Rediscovered Stories: The Power to Transcend Logic is in the Hand of the Surrealist

by Jeanette Ronson

Edith Rimmington (1902-1988), an obscure painter, poet, and photographer, projects her commitment to the Surrealist movement of the early twentieth century in her painting “The Decoy” (1948).  A decoy’s purpose is to lure a victim into a trap. Here, we have a human hand infused with nature. Which is the victim? What is the lure? Where is the trap? In this piece, Rimmington expresses the troubling relationship between man and nature through the depiction of several butterflies in various life stages intertwined with an écorché, a cadaver-like, anatomically exposed human hand. Chrysalides hang like blood droplets off the fingers while caterpillars crawl out of the exposed skin. Surrealists were often concerned about civilization’s impact on the natural world, and Rimmington’s work often portrayed disquieting themes of nature and death.

Andre Breton is recognized as the founder of Surrealism, a literary and artistic form that challenged conventions and authoritarian institutions. Surrealism, as a movement, began in the 1920s and harnessed the most momentum into the 1940s, though its impact continues to surface. Influenced by Freud’s work with the subconscious, the surrealists attempted to show that our ability to perceive reality was often suppressed by powerful external forces. To free one’s mind one had to overcome logic, obedience to authority, and all other forms of repression. In Rimmington’s painting, the hand is freed of its skin, and change and metamorphosis explode from what lies beneath the skin.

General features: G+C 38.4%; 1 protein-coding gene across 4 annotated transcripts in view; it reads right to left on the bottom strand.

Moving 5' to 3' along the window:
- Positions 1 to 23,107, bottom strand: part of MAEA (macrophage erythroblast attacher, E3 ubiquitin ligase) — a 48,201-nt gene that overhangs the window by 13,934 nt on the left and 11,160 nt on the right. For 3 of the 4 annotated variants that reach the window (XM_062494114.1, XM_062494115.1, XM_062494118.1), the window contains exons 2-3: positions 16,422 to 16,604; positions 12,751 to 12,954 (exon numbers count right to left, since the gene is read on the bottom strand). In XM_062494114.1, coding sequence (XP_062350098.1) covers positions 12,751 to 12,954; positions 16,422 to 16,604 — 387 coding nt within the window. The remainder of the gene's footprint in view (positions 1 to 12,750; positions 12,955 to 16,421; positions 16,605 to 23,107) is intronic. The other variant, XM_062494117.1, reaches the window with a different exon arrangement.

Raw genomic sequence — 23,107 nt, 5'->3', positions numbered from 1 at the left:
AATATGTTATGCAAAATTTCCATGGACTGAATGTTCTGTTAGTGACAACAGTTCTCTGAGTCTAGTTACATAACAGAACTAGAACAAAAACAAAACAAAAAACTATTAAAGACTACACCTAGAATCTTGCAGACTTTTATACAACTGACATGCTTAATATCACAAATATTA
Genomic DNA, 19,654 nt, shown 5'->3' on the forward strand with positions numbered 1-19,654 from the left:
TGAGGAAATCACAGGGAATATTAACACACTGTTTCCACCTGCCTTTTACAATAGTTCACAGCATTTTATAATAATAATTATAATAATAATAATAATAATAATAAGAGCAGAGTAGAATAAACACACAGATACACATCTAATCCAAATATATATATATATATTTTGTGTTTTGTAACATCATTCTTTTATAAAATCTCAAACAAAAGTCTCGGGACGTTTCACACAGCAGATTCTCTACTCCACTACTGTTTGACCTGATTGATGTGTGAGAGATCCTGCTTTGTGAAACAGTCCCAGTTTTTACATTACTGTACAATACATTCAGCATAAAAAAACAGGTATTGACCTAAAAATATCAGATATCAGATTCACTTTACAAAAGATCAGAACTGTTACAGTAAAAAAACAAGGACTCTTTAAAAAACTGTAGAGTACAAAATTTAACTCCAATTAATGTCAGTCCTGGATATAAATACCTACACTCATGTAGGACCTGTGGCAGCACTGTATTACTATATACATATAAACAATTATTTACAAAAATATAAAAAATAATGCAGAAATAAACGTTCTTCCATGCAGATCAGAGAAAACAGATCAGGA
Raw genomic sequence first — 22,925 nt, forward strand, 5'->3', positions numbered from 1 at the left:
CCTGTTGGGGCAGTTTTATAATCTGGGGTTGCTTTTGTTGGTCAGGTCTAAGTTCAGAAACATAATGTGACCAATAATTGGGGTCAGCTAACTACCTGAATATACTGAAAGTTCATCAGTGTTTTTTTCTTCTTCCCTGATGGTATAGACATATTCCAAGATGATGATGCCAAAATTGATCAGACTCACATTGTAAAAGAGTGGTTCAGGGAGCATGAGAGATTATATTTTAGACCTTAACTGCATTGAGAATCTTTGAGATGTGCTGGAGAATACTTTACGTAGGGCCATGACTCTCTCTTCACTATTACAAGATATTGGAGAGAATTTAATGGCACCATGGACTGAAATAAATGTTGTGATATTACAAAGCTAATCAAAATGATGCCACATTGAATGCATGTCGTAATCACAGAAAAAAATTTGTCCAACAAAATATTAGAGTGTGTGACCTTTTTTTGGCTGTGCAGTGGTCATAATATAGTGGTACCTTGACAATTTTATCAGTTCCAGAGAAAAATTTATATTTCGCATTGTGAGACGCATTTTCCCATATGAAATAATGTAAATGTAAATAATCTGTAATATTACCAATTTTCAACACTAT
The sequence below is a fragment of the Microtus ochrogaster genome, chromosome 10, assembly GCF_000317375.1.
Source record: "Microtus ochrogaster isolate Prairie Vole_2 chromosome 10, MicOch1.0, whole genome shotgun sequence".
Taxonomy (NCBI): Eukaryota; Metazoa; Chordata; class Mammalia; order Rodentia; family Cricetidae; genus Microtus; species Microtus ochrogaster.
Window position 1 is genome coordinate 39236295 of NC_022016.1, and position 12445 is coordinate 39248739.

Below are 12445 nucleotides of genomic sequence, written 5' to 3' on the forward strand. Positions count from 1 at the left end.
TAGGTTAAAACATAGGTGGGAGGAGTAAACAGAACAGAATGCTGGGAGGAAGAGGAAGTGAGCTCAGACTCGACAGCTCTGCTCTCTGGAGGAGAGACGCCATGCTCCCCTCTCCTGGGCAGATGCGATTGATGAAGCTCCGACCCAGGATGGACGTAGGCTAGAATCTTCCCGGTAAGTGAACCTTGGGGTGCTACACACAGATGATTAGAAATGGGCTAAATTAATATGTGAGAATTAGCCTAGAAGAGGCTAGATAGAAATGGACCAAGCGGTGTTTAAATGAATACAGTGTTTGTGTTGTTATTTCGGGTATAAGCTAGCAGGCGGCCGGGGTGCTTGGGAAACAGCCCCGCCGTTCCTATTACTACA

After studying at the Brighton School of Art in Leicester, UK, Rimmington moved to London and joined the London Surrealist Group in 1937. As a female artist and a Surrealist during the mid-twentieth century, Rimmington’s paintings, poetry, and prose remained mostly unrecognized during her lifetime. The National Gallery of Scotland now holds her work. London’s 2009 British Surrealism Exhibition included her work. Two of her poems may be found in Surrealist Women: An International Anthology, by Penelope Rosemont.